Hourglass-based interoperability through nanopublications in VODAN-A
This paper makes the case for the potential use case of nanopublications to expand the interoperability of the Virus Outbreak Data Analysis Network – Africa given their similarity to FAIR Digital Objects.
This paper will explore the FAIR Hourglass Model [6,18] and how nanopublications could be useful and potentially implemented in the future as approximations of FAIR Digital Objects (FDOs)  in the Virus Outbreak Data Analysis Network – Africa (VODAN-A) to aid in its interoperability within the Internet of FAIR Data and Services (IFDS).
Firstly, the VODAN-A project will be introduced. Secondly, the IFDS will be set as context to lay out the importance of FDOs in guaranteeing interoperability according to the FAIR Hourglass Model. In the following sections nanopublications are explained in more detail and it is explored how they could be used in VODAN-A and their benefits.
The VODAN-A project consists of a partnership between academic groups supporting 88 health facilities in Uganda, Kenya, Tanzania, Ethiopia, Somalia, Nigeria, Liberia, Zimbabwe and Tunisia  with greater coverage expected across the continent expected within the next few years. The overarching goal of the initiative is to create a system where healthcare providers can collect and retain sovereignty over their patients records , where the data in every section of the project follows the Findable, Accessible, Interoperable and Reusable (FAIR) principles . Significant effort has been poured into making VODAN-A adhere to the FAIR principles and the project has achieved success, particularly on findability and accessibility parts, as well as supporting data reuse . This article deals with the question of how advancing interoperability could be considered in VODAN-A.
3.Internet of FAIR data and services and FAIR digital objects
The European Commission  and many other stakeholders in scientific fields  find that there is a need to build on the current Internet model to create an Internet of FAIR Data and Services referred to as the IFDS. In order to achieve more interoperability, the IFDS needs to replicate the growth of the current version of the Internet, whose success is often attributed to its hourglass model . In order to do this, the FAIR Hourglass model , depicted in Fig. 1 was designed to foment adoption to the IFDS. Its shape showcases the high freedom of choices and implementation possibilities by users and developers on the top and bottom of the hourglass, the parts referring to the FAIRification processes responsible for converting raw data into FAIR-compliant units of information and the bulb related with high-level applications such as data integration, visiting and analytics, respectively. The narrow center conceptualizes the need to have a clearly defined FDO, a protocol to which all FAIR data should eventually comply to in order to be truly interoperable within the IFDS. The FDOs are the equivalent of the IP/TCP protocol in the Internet, but in this case spanning layers of the IFDS.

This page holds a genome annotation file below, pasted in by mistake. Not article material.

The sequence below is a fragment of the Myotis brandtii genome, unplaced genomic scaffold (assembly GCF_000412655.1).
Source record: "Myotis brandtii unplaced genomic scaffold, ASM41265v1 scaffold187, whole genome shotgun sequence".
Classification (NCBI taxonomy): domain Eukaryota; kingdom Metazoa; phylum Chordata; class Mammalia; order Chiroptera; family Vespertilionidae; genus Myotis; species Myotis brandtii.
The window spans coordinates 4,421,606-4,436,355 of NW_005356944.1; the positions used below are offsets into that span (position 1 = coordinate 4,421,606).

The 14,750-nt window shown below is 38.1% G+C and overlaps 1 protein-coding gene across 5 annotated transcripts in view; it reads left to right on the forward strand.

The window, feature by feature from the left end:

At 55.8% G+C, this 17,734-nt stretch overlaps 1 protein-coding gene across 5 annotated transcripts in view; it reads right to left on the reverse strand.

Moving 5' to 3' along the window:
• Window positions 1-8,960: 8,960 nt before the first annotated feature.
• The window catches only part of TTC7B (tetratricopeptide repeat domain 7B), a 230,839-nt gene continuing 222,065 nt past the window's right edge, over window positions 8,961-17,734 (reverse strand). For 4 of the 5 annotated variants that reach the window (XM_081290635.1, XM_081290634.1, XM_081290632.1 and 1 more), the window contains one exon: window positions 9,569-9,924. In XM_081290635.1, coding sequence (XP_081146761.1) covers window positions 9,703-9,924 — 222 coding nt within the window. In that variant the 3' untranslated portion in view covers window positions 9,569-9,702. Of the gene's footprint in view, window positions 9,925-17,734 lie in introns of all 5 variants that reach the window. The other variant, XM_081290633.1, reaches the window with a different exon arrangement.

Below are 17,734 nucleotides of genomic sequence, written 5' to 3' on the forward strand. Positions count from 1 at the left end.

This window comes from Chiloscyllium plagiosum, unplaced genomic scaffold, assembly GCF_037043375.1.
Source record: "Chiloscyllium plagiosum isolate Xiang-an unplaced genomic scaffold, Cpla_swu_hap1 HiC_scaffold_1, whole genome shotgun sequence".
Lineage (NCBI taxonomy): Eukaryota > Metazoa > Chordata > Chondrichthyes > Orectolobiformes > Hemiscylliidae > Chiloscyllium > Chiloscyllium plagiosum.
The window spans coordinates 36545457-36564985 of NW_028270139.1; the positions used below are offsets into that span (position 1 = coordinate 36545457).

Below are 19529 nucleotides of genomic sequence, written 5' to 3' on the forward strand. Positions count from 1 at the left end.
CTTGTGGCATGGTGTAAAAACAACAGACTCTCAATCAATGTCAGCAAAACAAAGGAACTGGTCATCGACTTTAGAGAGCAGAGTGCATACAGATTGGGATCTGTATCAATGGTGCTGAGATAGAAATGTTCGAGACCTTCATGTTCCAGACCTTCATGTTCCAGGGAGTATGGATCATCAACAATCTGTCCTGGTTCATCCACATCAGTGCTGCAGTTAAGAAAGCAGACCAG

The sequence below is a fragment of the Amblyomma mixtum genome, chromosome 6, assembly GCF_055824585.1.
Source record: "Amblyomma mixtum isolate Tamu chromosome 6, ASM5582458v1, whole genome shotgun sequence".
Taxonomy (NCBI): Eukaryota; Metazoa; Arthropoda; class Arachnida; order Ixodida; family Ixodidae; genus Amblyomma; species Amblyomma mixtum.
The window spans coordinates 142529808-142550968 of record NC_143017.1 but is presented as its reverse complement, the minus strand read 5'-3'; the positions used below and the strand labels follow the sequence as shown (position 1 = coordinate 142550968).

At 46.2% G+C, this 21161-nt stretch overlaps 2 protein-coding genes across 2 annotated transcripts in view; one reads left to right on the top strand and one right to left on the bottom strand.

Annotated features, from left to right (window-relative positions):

The notion of FDOs has already existed for some time , but has yet to be properly defined. While a working draft exists on the Fair Digital Objects Framework , this version is expected to be refined in the next year, following the 1st International Conference of FAIR Digital Objects (FDO2022) with the Leiden Declaration on FAIR Digital Objects .
Some quasi-FDO solutions do already exist, including nanopublications which have been acknowledged to be good approximations for simple assertions [19,22]. These nanopublications are written in RDF and follow a clear structure, enabling machine readability and, provided with the proper tools and descriptions, machine actionability. An example nanopublication in Fig. 2 highlights the key parts of the nanopublication are the assertion, the provenance and the publication info, which can be described as follows :